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Chris Briggs

Software engineer whose passionate about IoT, Dev-Ops, Security, UWP & Xamarin.

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For the last six months at work, I have been writing all of my JavaScript by using TypeScript. Although it is not perfect, I can’t imagine writing JavaScript without the static typing TypeScript provides.

Static typing enables the compiler to check that the operations my JavaScript performs are valid, this feature alone has saved me from many frustrating bugs.

The very nature of JavaScript is dynamic. Therefore, for TypeScript to be able to perform static type checking, the types must be defined. To provide this information, we must supply TypeScript with type definition files (.d.ts).

In visual studio 2015, Intellisense understands type definition files and uses them to improve autocompletion.

These definitions are extremely useful, if not required when working with TypeScript. Sadly with the current tooling available the creation of these useful files is very time-consuming.

Luckily, the popular DefinitelyTyped project on GitHub, which has more than 1000 contributors, together have written definitions for more than 1000 JavaScript libraries. This community also regularly improves previously written definitions. Therefore, it is important to keep the definitions in your project up to date.

Trying to keeping your TypeScript definitions from DefinitelyTyped up to date manually would be a difficult if not verging on an impossible task, therefore we should the tools available in Visual Studio 2015.

There are two main options: First download your DefinitelyTyped definitions from nuGet as packages. It’s quick, easy and the nuGet feed is regularly updated. However, I find this can become tedious, having to constantly update the nuGet packages.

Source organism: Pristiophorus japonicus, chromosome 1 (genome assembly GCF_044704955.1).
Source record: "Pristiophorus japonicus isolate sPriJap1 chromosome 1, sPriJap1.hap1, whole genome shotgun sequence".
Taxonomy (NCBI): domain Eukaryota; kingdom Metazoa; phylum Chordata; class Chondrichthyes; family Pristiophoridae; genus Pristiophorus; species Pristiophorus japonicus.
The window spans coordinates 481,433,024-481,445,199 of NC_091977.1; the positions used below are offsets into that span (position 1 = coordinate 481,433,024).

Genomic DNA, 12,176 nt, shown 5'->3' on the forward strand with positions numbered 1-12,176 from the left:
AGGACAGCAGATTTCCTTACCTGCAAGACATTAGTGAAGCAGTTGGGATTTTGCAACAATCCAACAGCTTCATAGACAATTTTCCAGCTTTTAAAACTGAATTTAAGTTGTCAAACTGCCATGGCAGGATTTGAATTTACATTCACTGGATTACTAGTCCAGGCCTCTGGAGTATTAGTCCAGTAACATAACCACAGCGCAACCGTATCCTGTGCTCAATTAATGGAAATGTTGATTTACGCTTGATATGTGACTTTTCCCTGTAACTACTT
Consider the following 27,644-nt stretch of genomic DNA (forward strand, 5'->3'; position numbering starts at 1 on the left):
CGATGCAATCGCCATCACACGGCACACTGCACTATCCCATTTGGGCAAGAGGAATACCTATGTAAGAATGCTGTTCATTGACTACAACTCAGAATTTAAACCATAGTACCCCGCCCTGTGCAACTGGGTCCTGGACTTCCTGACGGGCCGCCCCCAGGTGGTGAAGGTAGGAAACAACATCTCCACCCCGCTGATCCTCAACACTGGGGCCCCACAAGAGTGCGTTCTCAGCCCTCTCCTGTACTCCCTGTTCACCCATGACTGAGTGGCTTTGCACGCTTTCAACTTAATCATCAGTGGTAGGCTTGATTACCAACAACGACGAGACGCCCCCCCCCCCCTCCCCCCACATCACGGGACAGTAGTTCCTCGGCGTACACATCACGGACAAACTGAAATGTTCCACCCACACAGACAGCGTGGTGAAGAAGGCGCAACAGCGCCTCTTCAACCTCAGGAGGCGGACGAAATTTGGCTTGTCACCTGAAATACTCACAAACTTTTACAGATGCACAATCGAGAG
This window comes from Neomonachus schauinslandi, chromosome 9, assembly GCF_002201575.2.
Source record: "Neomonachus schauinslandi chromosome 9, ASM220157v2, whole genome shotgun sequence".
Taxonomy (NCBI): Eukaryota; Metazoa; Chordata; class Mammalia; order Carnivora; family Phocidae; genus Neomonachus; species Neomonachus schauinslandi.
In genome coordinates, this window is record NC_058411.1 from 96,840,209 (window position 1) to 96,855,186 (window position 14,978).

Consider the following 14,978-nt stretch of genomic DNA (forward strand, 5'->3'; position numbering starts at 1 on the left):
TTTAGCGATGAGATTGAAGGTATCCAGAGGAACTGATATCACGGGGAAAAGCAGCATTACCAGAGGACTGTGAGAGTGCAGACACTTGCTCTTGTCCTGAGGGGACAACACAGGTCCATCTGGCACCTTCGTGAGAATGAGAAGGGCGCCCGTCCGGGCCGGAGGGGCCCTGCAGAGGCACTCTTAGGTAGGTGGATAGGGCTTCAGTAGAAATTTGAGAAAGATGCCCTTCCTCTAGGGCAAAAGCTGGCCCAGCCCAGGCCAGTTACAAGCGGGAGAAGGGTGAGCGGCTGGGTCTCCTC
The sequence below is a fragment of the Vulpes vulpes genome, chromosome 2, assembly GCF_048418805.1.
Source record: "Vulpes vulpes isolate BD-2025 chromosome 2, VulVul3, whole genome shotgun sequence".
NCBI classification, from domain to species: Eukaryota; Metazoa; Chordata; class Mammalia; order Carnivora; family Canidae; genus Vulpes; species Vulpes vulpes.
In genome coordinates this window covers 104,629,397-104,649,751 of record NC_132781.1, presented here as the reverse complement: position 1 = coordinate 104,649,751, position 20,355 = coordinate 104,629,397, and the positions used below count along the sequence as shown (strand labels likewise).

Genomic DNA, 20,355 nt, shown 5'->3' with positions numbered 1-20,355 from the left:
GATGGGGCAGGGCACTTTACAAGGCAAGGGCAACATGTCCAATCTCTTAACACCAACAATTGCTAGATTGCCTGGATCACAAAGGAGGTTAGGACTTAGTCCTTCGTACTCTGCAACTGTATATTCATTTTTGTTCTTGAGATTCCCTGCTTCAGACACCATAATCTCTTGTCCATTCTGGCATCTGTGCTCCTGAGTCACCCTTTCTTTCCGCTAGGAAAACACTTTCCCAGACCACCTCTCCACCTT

The other option is to use a task runner, javaScript tools which can automate performing simple tasks. Although it’s more difficult to set up, this option provides a greater degree of automation. By increasing automation, we can reduce the chance of human error, which in turn provides a more robust and easier to manage solution.

Let’s create a Gulp simple task which will fetch the lastest version of the definitions from the DefinitelyTyped project. (Why did I choose Gulp over Grunt? Click here to find out why!)

Example: Angular TypeScript definition fetched each time the project is opened

We going to use gulp_tsd this allows us automate the process of using tsd, a tool provided by the DefinitelyTyped community, to fetch TypeScript definitions.

1. Add the NPM packages

  • Create a new package.JSON file in the root of the project

2. Add the Gulp task

  • Create a new gulpfile.js file in the root of the project
  • Copy and paste the following into the new file

3. Add the setting file for gulp_tsd plugin

  • Create a new gulp_tsd.json file in the root of the project
  • Copy and paste the following into the new file

4. Add the Configuration file for tsd

  • Create a new tsd.json file in the root of the project
  • Copy and paste the following into the new file

5. Test run the task


  1. Click show all files
  2. Check to see if your definitions are in the typing folder

Definitions are in the typing folder

It is important to not check the definitions as they are only used by the developer machine and should only be created by using the new Gulp task

6. Set the Gulp task to run on every Project open

  • Open the Task Runner Explorer window.
  • Right-click the task and select when you want it to run in the bindings menu.
  • Choose “Project open”.

Feel free to tweet me comments, feedback or questions to @ChrisBriggsy.